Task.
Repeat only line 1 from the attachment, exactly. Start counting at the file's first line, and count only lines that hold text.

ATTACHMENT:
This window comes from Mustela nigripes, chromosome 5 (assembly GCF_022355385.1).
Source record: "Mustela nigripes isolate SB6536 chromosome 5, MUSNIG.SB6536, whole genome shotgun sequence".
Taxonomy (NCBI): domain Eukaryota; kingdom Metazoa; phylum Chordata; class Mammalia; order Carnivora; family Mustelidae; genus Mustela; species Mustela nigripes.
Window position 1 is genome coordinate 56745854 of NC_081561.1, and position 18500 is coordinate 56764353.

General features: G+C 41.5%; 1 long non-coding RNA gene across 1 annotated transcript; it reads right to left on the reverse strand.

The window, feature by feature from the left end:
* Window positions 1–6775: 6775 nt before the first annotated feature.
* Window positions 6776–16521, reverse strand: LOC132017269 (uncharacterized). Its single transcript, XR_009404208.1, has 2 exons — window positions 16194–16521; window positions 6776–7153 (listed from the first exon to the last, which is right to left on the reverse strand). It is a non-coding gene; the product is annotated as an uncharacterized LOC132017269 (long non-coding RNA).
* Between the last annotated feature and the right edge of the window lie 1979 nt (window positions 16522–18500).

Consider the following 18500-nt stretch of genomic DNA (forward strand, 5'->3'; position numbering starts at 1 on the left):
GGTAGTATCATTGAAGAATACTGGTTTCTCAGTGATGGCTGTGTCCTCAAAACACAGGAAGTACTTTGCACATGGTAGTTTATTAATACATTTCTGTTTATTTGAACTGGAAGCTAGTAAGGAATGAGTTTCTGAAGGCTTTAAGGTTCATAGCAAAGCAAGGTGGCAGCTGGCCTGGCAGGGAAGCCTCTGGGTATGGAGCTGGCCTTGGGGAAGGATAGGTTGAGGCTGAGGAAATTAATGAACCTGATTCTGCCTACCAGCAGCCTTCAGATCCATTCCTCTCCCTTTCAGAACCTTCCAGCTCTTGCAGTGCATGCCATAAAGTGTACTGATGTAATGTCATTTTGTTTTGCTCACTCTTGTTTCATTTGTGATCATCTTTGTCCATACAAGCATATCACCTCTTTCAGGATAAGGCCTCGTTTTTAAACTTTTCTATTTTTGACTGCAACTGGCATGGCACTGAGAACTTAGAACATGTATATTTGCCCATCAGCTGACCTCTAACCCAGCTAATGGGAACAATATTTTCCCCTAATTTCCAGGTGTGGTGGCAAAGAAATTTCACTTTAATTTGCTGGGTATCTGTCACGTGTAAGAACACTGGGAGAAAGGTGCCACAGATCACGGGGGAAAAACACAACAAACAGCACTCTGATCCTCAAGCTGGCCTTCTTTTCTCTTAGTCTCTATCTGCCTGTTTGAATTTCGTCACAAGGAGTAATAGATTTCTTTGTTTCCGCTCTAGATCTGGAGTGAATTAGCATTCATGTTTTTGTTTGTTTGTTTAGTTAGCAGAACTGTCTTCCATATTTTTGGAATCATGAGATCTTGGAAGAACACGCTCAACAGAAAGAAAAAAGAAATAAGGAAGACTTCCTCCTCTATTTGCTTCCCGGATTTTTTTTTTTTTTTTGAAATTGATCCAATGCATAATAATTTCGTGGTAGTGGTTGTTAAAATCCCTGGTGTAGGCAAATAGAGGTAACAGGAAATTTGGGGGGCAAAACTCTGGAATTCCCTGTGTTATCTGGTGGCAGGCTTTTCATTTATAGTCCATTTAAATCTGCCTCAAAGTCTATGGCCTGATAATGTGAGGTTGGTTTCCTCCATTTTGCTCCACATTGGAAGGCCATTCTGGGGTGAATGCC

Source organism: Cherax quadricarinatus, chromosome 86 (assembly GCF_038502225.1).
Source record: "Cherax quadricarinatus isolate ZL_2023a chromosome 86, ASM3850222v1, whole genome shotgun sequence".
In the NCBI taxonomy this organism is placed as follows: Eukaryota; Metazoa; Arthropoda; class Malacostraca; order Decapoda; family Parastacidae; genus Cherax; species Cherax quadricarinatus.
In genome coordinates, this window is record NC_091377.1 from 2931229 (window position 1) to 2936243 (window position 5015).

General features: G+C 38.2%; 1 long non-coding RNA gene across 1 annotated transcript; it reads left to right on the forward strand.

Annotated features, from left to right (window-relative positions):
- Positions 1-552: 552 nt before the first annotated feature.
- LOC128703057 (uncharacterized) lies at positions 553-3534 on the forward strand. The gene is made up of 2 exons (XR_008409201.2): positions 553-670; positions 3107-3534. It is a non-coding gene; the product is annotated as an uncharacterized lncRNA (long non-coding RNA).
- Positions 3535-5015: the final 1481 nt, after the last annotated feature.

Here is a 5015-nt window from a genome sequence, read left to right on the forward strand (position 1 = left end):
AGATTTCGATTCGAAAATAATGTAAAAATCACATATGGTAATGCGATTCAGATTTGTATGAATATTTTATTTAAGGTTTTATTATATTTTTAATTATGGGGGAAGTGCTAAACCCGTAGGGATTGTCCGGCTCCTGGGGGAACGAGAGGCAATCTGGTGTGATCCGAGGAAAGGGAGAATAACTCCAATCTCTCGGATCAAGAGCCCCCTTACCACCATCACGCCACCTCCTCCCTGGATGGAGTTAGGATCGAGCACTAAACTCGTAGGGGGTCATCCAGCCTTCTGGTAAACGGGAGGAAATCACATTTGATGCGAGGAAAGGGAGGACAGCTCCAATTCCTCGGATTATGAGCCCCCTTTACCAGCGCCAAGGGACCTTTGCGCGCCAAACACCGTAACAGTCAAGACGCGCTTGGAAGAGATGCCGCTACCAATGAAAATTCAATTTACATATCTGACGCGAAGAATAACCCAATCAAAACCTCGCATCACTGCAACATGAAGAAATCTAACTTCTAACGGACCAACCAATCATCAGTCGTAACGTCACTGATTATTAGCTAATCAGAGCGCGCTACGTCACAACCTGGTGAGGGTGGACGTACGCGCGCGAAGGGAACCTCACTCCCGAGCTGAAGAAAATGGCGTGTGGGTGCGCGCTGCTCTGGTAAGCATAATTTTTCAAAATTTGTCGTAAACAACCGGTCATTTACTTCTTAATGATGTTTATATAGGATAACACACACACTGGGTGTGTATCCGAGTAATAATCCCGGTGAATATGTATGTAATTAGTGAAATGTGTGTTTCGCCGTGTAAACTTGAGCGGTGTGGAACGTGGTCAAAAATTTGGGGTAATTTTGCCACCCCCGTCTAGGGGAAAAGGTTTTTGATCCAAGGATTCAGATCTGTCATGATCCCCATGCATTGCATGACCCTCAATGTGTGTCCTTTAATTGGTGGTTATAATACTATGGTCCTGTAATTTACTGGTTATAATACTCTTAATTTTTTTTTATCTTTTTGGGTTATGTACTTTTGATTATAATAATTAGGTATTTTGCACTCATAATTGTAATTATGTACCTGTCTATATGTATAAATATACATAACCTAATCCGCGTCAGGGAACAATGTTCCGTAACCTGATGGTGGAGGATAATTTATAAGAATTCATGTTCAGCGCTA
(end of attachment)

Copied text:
This window comes from Mustela nigripes, chromosome 5 (assembly GCF_022355385.1).